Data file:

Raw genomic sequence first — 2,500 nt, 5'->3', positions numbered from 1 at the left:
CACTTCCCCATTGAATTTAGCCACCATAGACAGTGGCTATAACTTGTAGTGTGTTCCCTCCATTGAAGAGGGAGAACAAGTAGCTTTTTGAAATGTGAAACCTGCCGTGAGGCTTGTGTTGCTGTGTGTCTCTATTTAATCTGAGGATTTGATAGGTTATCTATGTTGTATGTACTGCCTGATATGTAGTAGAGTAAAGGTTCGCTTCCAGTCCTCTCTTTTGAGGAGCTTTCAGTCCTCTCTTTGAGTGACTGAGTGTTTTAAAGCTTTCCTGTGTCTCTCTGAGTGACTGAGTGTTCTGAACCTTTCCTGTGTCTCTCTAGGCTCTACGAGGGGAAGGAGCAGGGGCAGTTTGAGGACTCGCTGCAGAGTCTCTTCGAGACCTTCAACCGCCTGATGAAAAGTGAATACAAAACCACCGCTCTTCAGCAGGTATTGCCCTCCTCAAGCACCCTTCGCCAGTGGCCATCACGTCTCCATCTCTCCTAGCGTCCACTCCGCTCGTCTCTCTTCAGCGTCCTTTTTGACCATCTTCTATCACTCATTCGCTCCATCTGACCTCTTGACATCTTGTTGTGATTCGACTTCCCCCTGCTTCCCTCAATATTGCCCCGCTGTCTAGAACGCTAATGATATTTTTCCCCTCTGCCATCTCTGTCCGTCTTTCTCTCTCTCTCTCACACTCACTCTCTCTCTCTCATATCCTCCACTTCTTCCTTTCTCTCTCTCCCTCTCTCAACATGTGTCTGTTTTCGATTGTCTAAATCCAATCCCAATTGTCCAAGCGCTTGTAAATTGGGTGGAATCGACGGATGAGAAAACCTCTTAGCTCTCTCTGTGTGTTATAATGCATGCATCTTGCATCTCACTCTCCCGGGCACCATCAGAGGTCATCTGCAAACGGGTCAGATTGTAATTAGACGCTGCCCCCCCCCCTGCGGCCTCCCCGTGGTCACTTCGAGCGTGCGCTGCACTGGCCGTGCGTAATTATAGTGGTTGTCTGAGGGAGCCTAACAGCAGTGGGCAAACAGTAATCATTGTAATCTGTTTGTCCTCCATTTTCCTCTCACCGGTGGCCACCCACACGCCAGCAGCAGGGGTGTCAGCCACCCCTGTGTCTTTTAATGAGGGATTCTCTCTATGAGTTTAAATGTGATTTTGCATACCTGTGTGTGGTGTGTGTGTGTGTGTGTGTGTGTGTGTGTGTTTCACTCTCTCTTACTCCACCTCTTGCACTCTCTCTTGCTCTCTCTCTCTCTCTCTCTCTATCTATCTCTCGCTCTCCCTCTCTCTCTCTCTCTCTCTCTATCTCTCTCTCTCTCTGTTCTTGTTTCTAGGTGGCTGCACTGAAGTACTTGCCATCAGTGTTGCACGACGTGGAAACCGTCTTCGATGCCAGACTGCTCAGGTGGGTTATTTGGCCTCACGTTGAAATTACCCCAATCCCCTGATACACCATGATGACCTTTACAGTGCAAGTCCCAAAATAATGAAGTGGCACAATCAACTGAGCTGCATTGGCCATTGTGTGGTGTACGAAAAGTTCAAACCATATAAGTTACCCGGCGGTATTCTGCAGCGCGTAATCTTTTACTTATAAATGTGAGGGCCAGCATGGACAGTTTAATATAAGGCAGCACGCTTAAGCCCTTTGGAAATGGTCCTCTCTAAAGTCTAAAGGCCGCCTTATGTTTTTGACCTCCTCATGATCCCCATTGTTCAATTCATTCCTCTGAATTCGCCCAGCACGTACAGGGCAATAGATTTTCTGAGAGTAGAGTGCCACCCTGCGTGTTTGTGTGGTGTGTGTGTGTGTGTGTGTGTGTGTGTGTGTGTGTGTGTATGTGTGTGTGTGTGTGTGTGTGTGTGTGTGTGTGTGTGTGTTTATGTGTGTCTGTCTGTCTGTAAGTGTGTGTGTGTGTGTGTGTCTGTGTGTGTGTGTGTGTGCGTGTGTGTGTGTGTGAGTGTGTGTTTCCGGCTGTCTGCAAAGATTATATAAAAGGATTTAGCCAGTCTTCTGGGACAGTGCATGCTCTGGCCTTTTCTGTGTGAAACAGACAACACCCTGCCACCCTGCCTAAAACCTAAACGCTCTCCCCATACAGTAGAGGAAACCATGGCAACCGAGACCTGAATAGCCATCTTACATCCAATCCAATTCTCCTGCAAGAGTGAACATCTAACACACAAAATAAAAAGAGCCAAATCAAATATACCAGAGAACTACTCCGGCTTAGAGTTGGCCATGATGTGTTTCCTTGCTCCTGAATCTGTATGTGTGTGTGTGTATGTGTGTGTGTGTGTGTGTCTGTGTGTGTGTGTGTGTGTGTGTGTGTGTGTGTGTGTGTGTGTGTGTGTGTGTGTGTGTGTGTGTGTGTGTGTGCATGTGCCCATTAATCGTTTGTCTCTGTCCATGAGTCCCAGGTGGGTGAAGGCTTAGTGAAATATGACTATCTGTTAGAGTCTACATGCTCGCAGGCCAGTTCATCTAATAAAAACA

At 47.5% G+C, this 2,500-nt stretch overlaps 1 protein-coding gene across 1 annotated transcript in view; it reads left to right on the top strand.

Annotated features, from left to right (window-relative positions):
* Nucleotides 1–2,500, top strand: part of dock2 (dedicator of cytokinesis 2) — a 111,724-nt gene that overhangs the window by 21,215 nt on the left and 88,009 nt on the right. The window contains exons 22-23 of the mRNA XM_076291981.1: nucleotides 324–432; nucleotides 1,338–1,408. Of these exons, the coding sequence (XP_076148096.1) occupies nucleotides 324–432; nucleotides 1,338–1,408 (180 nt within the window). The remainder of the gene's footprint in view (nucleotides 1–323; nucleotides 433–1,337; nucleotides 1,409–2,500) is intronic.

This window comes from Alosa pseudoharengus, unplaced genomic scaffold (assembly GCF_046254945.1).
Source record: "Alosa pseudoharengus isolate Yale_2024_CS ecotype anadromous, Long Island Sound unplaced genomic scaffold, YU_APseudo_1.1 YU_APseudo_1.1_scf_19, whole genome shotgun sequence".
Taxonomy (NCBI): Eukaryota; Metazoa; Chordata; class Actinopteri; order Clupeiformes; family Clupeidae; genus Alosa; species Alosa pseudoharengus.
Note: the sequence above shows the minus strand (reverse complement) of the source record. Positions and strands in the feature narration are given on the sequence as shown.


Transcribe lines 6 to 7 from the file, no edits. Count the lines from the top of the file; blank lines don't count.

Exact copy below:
This window comes from Alosa pseudoharengus, unplaced genomic scaffold (assembly GCF_046254945.1).
Source record: "Alosa pseudoharengus isolate Yale_2024_CS ecotype anadromous, Long Island Sound unplaced genomic scaffold, YU_APseudo_1.1 YU_APseudo_1.1_scf_19, whole genome shotgun sequence".